Wednesday, June 24, 2015

Southern Heritage and Everything Changes

This post is made up of a few Facebook statuses I've made in the last few hours:

Listen, I'm proud of my Southern heritage.
I've been on the bayou at the crack of down, waiting for the fish to bite only to jump into the muddy waters when the sun was directly above my head. I've sat back and put down a cold one with friends and good conversation around a bonfire with the sounds of crickets as background music. I've hunted. I've even gigged for bullfrogs with a spotlight. I've used an outhouse on more than one occassion. I've drowned my sorrows in the bottle of Lynchburg's finest Tennessee Sour Mash while listening to Robert Johnson plucking his chords that sang the music of my soul.
I know that at times, I seem a bit uppity, but I know where I came from. I've lived it and there is no song, no symbol that can define those experiences.

Words and symbols change in meaning as cultures change and re-examine. For example, the word "awful" once meant "full of awe". In biblical times, a rainbow meant a reminder from God that he would never flood the world again and today it is widely accepted as a symbol that stands for same-sex equality.
The World Trade Center once stood as a symbol of America's power, wealth and influence. But with the actions of just 19 individuals, the WTC has become a symbol that means something else entirely....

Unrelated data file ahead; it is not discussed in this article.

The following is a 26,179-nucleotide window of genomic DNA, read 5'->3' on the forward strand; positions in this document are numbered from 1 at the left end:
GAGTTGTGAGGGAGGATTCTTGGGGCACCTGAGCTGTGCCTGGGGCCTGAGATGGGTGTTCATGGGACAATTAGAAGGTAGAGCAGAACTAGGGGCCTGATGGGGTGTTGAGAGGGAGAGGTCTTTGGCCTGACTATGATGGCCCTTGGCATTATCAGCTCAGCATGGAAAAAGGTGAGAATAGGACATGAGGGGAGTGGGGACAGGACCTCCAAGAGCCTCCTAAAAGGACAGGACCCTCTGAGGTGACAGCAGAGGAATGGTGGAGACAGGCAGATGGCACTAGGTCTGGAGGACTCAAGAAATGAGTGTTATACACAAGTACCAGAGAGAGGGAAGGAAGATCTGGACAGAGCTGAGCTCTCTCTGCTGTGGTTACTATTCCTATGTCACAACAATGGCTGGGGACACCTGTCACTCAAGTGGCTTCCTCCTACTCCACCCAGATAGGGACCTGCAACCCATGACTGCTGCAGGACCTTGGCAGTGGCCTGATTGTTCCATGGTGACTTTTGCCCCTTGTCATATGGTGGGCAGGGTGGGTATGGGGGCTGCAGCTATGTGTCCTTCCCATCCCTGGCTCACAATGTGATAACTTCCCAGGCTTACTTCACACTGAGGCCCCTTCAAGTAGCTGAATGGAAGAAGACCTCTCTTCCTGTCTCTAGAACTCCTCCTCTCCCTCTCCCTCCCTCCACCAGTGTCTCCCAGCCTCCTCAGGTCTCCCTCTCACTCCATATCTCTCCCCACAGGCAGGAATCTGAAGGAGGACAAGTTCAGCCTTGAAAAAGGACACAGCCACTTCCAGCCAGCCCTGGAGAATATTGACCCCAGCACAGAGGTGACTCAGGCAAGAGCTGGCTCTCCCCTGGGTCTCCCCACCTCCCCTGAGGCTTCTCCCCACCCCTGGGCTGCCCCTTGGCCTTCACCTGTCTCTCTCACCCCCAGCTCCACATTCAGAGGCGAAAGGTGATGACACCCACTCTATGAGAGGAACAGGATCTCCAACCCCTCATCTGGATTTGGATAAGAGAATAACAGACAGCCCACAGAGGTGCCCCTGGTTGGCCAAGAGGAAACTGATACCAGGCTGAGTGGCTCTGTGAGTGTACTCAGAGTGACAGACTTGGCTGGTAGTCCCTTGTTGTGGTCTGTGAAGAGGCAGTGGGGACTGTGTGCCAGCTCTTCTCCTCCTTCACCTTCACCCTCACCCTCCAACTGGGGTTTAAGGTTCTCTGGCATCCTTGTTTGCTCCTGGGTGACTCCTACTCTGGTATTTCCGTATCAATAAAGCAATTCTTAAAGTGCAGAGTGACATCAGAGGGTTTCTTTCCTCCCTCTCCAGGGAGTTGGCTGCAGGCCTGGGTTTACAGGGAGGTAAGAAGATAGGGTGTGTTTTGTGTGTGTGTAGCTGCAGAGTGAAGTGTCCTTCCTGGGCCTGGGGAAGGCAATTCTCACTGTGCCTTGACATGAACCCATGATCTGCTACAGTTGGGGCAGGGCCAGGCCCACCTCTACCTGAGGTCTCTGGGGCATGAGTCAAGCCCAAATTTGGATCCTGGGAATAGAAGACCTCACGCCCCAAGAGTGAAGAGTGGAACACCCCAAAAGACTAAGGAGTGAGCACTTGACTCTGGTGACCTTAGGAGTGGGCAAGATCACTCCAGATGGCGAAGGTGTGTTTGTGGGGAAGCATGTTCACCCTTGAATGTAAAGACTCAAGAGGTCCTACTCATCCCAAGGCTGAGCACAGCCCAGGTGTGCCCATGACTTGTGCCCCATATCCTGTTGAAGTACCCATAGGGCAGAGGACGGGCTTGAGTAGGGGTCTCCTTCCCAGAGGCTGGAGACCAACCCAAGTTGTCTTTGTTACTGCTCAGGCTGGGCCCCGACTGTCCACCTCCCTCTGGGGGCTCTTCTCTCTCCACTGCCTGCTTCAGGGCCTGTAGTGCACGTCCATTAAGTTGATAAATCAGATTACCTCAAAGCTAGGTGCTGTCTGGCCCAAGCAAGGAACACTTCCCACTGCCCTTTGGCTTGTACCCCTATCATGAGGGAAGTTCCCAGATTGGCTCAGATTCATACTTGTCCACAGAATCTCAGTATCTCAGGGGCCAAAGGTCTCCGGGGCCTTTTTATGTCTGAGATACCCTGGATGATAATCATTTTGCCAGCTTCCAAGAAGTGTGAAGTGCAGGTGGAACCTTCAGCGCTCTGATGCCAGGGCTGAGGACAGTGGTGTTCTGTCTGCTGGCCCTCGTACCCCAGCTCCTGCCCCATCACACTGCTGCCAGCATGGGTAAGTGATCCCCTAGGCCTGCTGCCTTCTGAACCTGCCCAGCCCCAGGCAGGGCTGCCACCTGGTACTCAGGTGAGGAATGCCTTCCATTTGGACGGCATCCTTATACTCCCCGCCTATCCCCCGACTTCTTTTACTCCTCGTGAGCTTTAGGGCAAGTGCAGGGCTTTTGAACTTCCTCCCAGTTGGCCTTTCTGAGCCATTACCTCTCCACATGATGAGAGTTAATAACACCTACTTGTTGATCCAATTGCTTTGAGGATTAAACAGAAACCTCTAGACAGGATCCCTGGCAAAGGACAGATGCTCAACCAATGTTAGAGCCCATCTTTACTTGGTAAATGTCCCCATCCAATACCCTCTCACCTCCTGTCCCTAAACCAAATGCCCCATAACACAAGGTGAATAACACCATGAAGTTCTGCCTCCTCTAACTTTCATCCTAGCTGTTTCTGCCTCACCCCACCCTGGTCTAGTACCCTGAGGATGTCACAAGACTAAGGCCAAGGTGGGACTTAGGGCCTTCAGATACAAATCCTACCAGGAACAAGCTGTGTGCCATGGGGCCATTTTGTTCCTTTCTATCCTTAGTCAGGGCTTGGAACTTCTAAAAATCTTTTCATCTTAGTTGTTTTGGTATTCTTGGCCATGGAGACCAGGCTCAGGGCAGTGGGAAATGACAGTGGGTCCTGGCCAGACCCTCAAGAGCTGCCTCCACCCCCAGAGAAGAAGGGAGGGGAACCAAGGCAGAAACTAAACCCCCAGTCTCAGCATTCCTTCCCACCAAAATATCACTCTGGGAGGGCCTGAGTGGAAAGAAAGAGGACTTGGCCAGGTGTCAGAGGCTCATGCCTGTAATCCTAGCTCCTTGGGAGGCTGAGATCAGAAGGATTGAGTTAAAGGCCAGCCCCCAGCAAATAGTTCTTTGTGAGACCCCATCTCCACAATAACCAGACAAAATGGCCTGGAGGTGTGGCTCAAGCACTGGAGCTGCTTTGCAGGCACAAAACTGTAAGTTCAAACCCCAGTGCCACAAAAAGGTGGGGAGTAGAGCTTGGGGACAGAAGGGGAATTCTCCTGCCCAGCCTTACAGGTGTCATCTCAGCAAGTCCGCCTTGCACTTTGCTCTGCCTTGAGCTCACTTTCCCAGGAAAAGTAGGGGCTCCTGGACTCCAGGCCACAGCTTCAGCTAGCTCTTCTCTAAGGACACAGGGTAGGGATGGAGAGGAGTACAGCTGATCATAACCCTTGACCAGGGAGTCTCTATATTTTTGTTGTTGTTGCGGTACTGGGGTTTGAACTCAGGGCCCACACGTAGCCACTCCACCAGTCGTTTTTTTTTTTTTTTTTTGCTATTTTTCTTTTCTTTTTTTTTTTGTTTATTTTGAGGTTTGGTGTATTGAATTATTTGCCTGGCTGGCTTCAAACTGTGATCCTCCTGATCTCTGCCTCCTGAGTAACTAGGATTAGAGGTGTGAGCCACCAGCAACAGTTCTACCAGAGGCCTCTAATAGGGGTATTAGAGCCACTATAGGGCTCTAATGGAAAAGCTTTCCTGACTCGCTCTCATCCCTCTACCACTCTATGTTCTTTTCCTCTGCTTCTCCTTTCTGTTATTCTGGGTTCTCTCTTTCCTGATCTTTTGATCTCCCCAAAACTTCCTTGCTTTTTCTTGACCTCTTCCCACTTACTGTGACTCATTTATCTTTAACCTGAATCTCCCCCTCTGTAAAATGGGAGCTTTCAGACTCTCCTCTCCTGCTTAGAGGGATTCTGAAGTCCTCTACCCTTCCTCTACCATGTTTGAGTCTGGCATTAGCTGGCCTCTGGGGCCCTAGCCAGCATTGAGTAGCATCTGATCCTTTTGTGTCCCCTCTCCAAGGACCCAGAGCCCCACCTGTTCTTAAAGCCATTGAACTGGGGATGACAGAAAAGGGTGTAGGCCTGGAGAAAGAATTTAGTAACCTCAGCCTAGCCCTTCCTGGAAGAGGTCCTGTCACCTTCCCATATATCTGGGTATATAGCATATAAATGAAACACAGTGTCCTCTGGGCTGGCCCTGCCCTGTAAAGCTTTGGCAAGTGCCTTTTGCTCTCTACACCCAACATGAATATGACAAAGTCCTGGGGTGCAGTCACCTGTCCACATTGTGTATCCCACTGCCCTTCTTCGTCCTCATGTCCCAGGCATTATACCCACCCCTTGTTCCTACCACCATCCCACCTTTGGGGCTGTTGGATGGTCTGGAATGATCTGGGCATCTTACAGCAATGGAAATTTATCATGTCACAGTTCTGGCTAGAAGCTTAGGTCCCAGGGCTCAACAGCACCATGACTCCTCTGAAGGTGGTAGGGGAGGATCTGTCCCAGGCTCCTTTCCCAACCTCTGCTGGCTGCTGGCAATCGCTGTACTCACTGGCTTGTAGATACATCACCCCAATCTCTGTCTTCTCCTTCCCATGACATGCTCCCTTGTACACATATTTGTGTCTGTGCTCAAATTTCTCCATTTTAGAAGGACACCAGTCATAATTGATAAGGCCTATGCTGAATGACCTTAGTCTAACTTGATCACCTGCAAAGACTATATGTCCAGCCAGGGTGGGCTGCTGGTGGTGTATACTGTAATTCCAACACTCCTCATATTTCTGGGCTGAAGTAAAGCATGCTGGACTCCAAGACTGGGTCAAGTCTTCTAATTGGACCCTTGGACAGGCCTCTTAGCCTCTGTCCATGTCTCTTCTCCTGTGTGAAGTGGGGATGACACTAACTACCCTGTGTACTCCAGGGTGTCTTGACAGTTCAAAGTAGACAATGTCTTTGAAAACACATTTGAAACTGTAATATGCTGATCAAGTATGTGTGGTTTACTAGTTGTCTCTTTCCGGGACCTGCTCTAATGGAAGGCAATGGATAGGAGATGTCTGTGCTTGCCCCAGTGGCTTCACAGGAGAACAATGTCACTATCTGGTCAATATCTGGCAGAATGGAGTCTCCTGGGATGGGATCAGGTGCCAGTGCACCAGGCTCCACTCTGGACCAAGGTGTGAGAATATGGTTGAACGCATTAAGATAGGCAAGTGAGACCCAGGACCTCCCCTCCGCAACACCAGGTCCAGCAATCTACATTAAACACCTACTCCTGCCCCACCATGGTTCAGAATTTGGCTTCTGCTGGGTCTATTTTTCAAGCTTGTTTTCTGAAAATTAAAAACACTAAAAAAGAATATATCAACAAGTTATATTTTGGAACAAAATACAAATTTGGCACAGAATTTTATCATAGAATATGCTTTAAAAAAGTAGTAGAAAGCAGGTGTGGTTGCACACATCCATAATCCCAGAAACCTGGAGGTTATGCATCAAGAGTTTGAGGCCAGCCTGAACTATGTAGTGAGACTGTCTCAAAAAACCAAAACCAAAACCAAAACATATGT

By and large, you know your own heart and what certain words and symbols mean to you in spite of how society as a whole views them. Learn to accept that a meaning of a word or symbol can change in a society, but that doesn't mean your heart has to. Give respect and earn it in return. After all, if you can look in the mirror and be proud, what's the worry?

So let's be done with the Confederate flag because it no longer represents Southern Heritage to the rest of the world.  In fact, the many people that it has oppressed have always viewed it as a symbol of hatred. The world sees it today the same way.
Know who you are and don't be afraid to say you are proud of where you come from.  You can still stand up for that and say no to bigotry.

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